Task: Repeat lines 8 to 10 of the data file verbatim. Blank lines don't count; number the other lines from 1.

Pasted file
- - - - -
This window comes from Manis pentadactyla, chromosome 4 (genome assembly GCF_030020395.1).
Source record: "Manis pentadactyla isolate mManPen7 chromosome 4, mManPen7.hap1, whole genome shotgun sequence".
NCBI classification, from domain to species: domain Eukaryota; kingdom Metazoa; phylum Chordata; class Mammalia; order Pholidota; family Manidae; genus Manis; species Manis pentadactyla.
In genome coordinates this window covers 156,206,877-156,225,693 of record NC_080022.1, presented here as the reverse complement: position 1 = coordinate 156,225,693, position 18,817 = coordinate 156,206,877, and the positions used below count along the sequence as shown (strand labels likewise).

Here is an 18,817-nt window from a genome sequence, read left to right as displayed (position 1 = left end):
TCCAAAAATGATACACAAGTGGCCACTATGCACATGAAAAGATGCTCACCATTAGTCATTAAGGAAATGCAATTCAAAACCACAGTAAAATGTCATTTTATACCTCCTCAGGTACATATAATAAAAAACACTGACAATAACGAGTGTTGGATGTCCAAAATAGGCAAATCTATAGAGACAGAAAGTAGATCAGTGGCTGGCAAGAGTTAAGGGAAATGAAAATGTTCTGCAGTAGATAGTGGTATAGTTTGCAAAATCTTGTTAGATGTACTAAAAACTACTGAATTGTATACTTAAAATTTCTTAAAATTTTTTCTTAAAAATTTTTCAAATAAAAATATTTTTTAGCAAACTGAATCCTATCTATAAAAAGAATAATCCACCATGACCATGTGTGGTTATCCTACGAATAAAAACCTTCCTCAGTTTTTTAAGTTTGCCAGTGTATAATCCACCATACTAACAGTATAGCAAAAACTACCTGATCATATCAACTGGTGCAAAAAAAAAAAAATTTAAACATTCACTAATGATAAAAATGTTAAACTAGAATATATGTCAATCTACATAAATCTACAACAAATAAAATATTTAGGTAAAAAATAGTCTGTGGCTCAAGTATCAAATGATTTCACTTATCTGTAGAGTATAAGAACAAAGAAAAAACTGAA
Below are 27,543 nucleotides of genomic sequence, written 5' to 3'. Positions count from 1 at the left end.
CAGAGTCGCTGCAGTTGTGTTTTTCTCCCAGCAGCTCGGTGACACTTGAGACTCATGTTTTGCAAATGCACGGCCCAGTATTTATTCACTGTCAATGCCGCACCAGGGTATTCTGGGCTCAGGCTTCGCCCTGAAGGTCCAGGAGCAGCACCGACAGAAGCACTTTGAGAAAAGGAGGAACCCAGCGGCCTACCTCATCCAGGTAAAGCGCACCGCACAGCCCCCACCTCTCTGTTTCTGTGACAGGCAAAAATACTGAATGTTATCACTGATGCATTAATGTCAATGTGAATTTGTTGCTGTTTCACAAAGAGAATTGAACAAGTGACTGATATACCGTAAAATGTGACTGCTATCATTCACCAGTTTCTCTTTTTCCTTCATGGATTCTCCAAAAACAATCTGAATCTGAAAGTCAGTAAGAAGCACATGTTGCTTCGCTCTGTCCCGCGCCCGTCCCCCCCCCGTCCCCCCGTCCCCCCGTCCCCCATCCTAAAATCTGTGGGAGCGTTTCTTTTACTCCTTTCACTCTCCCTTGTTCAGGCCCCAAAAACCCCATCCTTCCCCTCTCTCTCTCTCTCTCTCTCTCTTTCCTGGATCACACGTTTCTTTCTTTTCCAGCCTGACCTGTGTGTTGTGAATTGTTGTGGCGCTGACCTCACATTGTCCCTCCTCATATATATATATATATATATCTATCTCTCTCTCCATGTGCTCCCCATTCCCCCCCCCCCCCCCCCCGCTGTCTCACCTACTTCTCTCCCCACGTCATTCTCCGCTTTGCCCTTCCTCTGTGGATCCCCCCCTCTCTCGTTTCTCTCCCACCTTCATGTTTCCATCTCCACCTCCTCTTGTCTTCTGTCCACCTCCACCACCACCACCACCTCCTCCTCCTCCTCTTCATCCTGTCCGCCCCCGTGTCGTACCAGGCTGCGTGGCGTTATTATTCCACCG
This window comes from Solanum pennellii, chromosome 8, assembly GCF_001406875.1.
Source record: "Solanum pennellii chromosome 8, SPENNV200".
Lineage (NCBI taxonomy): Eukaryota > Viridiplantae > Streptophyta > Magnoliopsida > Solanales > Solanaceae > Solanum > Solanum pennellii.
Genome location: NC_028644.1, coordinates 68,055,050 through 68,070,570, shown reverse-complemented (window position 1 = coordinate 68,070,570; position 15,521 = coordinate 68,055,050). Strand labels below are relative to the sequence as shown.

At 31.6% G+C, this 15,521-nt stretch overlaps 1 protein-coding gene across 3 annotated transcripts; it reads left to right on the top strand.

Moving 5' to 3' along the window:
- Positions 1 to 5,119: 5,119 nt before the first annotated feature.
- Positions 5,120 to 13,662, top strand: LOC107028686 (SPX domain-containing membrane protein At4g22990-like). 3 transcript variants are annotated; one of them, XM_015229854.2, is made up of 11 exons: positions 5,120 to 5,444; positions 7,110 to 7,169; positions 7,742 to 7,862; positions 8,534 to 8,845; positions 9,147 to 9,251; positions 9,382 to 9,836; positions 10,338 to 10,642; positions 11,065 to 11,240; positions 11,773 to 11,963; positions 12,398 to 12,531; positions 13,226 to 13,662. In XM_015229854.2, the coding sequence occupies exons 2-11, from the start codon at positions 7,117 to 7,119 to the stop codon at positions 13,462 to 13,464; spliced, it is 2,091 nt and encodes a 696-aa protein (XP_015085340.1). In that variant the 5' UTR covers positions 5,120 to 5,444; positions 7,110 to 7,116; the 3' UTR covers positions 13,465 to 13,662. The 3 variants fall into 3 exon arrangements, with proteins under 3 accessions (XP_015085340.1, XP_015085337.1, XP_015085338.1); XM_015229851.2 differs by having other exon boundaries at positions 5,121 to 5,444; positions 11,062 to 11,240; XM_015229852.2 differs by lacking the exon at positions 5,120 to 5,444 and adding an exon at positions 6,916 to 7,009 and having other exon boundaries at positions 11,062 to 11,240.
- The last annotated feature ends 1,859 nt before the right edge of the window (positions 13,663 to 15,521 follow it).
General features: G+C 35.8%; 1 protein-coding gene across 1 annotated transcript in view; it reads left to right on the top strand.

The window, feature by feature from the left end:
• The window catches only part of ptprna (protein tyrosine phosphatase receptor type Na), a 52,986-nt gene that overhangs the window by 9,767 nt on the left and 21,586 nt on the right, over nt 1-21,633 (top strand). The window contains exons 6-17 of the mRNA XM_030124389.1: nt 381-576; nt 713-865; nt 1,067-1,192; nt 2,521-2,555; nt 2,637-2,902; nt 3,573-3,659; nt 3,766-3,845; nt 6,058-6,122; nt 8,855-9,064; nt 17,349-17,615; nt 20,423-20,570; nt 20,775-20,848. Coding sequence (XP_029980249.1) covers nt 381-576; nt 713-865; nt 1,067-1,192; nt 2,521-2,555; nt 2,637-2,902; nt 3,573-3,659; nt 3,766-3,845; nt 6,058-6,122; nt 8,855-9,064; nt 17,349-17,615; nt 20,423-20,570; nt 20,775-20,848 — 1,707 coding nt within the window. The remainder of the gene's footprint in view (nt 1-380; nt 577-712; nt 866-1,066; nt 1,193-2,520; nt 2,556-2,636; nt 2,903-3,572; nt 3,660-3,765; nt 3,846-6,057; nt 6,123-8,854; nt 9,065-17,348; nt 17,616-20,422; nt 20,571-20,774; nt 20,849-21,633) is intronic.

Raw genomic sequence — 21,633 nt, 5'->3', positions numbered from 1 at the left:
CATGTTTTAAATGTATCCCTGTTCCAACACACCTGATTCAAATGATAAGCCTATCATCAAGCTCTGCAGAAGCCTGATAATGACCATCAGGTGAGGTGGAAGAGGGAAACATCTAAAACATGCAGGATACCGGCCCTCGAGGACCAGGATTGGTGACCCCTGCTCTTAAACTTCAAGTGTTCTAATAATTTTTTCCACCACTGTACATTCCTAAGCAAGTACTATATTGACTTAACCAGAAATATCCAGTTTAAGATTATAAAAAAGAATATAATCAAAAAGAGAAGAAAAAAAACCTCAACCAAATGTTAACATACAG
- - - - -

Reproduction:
CAGAGTCGCTGCAGTTGTGTTTTTCTCCCAGCAGCTCGGTGACACTTGAGACTCATGTTTTGCAAATGCACGGCCCAGTATTTATTCACTGTCAATGCCGCACCAGGGTATTCTGGGCTCAGGCTTCGCCCTGAAGGTCCAGGAGCAGCACCGACAGAAGCACTTTGAGAAAAGGAGGAACCCAGCGGCCTACCTCATCCAGGTAAAGCGCACCGCACAGCCCCCACCTCTCTGTTTCTGTGACAGGCAAAAATACTGAATGTTATCACTGATGCATTAATGTCAATGTGAATTTGTTGCTGTTTCACAAAGAGAATTGAACAAGTGACTGATATACCGTAAAATGTGACTGCTATCATTCACCAGTTTCTCTTTTTCCTTCATGGATTCTCCAAAAACAATCTGAATCTGAAAGTCAGTAAGAAGCACATGTTGCTTCGCTCTGTCCCGCGCCCGTCCCCCCCCCGTCCCCCCGTCCCCCCGTCCCCCATCCTAAAATCTGTGGGAGCGTTTCTTTTACTCCTTTCACTCTCCCTTGTTCAGGCCCCAAAAACCCCATCCTTCCCCTCTCTCTCTCTCTCTCTCTCTCTTTCCTGGATCACACGTTTCTTTCTTTTCCAGCCTGACCTGTGTGTTGTGAATTGTTGTGGCGCTGACCTCACATTGTCCCTCCTCATATATATATATATATATATCTATCTCTCTCTCCATGTGCTCCCCATTCCCCCCCCCCCCCCCCCCGCTGTCTCACCTACTTCTCTCCCCACGTCATTCTCCGCTTTGCCCTTCCTCTGTGGATCCCCCCCTCTCTCGTTTCTCTCCCACCTTCATGTTTCCATCTCCACCTCCTCTTGTCTTCTGTCCACCTCCACCACCACCACCACCTCCTCCTCCTCCTCTTCATCCTGTCCGCCCCCGTGTCGTACCAGGCTGCGTGGCGTTATTATTCCACCG
This window comes from Solanum pennellii, chromosome 8, assembly GCF_001406875.1.
Source record: "Solanum pennellii chromosome 8, SPENNV200".